Touring Tip: Spring Forward

Apr 11, 2014 View Comments by

Touring Tip: Spring ForwardAlthough it’s still snowing in some parts of the U.S., it’s technically spring, we’re on daylight savings time, and we need to get serious about planning our 2014 riding season. Last month I talked about using the digital cache of tours on RoadRUNNER’s website ( to plan a trip. Once a touring destination has been selected, this is probably the most valuable resource riders can access. But, assuming you don’t already know your desired destination, let’s talk about how to figure that out. Here are some thoughts on how to set your touring objectives:


  1. It’s All About the Curves: Each rider has his or her own special pleasures derived from motorcycling. If your focus is more on the twists and turns of the tarmac, there are numerous websites that can guide you to both familiar (e.g., The Tail of the Dragon) and less familiar (e.g., Back of the Dragon) serpentine roadways.
  2. National & State Parks: Some of America’s best touring options are in, and around, its incomparable network of National and State Parks ( and
  3. Guided Tours: Motorcyclists being guided on multi-day tours has become something of a cottage industry in America and in many other countries around the globe. There is a riding venue for virtually every taste. And, by having a tour company make logistical arrangements and lead the tour, riders experience a hassle-free way of touring—they just have to show up. As your number one touring resource, RoadRUNNER recently launched its separately branded Blue Rim Tours, which offers eight guided tours in North America, Europe, and South America. Check it out at:
  4. Motorcycle Rallies: There seems to be more and more motorcycle rallies available to attend every year, and there’s something for every motorcyclist. RoadRUNNER’s Touring Weekend has been gaining riders every year since it began in 2006. An artful combination of great roads and rider camaraderie has been this event’s formula for success. Our 2014 rally will be July 17-20 at the lovely Snowshoe Resort in West Virginia ( Don’t miss this one!
  5. Iconic Destinations: There’s no shortage of iconic places to visit and, in fact, entire tours can be planned around them. They can range from commonly known destinations, like Pikes Peak and the Royal Gorge to lesser-known ones off the beaten path, like the Serpent Mounds in Ohio and Pennsylvania’s Grand Canyon.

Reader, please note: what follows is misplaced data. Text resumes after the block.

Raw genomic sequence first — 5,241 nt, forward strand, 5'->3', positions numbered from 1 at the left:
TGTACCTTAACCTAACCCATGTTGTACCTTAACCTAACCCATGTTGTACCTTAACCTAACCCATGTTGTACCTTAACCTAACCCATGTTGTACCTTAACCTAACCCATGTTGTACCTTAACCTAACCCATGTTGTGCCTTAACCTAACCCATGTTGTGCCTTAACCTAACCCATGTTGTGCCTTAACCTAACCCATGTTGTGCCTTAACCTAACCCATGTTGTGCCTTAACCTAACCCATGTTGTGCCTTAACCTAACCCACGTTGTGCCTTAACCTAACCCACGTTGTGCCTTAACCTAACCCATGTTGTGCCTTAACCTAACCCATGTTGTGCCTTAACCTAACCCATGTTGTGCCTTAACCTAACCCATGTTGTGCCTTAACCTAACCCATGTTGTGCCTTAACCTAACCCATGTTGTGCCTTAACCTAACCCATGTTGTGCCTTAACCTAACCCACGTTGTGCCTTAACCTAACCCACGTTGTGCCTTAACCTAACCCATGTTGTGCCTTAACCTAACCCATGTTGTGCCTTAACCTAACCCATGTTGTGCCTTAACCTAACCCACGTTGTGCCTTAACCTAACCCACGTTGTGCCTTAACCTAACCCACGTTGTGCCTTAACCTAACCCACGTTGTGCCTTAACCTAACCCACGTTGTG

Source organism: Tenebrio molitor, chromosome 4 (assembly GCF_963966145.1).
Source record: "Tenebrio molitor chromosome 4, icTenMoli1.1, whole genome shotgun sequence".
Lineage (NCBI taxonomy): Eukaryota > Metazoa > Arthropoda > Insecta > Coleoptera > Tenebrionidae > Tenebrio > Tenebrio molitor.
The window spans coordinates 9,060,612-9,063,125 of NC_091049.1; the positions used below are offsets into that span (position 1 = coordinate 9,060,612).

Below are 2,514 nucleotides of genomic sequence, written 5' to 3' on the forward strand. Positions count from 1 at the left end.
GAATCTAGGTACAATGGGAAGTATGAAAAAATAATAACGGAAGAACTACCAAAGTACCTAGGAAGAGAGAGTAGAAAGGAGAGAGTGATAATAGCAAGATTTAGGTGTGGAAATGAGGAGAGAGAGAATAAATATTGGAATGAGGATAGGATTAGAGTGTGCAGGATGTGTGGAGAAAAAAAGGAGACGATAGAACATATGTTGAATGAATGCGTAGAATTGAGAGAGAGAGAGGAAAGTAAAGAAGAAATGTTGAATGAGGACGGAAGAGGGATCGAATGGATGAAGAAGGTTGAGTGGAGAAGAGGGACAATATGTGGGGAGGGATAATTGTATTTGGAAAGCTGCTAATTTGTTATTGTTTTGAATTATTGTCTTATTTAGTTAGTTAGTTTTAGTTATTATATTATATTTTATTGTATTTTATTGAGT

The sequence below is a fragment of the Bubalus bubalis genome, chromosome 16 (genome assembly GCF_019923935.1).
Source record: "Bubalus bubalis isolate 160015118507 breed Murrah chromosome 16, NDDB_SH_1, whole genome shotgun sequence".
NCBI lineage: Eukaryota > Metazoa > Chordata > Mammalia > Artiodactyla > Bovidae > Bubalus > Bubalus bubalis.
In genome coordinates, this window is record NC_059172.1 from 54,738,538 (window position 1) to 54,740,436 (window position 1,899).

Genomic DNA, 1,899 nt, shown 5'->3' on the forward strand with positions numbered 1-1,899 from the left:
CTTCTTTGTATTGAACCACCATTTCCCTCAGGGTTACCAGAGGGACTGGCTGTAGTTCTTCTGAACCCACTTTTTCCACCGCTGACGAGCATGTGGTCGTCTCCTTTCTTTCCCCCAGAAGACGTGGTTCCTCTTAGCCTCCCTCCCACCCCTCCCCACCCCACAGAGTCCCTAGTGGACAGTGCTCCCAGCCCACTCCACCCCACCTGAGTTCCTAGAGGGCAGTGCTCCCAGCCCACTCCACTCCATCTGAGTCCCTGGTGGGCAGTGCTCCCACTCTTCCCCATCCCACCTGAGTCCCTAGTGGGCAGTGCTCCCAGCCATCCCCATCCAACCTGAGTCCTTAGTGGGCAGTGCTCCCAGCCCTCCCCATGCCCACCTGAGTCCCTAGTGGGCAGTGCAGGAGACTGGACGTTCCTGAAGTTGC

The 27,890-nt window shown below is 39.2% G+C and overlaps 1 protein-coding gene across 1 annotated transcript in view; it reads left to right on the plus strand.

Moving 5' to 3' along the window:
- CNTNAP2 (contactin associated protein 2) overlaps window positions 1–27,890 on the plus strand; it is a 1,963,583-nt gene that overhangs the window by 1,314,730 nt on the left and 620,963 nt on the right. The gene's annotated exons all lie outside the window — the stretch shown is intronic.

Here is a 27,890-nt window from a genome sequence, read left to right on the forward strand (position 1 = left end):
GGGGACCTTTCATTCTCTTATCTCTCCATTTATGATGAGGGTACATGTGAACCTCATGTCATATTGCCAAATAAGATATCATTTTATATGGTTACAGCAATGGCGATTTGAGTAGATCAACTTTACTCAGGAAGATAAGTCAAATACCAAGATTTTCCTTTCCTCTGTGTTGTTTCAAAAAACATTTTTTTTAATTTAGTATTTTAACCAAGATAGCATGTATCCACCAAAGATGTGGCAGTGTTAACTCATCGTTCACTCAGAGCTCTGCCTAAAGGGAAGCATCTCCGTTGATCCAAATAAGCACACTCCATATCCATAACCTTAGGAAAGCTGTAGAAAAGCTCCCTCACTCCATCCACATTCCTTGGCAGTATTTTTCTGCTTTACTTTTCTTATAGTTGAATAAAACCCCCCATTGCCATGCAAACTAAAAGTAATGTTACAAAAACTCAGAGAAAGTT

6. History: For history buffs, exploring historical destinations on two wheels is a fabulous way to explore. RoadRUNNER magazine has featured tours focused on a diverse menu of historic topics, such as the American Civil War, prehistoric Native American culture in the Four Corners area, and the Lewis & Clark Expedition.
  7. A Change of Scenery: There’s nothing quite so refreshing as riding in a different part of the U.S. or in a different country altogether. Living and riding mostly east of the Mississippi River, I’m always excited about riding in a more arid or mountainous environment. Not knowing what’s around the next curve or over the next hill is one of the most thrilling aspects of motorcycle touring. Plan a trip outside of your geographical comfort zone to liven up your touring experience.
  8. Food: For foodies, orienting a trip around their favorite cuisine can be a rewarding way to spend time on the road. For example, a number of states have their Bar-B-Que trails, including South Carolina, Texas, North Carolina, Kentucky, and others. The RoadRUNNER digital archives also have food-oriented tours in Kansas and Massachusetts, just to name a couple of states.
  9. On Pavement or Off? Adventure riders need not travel to Africa or South America for an exciting off-road excursion. The RoadRUNNER digital archives have a considerable number of exciting adventure trips catalogued. In addition, there are a number of other resources for researching off-pavement adventures in Colorado, Utah, New Mexico, California, Arizona, and other western states. And there are cross-country routes like the Trans-America Trail (, the Continental Divide Trail (, and the Mexico to Canada Trail (
  10. Historic Highways: Do you have a long unrequited desire to ride from Chicago to Los Angeles (or vice versa) along historic Route 66? There’s no time like the present to get your motor running along a nostalgic byway. To promote two-lane tourism, many historic highway associations and towns have restored their roadside icons. Some of the more prominent historic roads, besides Route 66, include: the Lincoln Highway, the National Road, the Pacific Coast Highway, U.S. Route 6, and many others.


Of course, riders don’t have to settle for accomplishing just one of the 10 objectives, many tours can combine several of them in one trip. Next month we’ll explore detailed trip-planning considerations once the touring destination has been identified.


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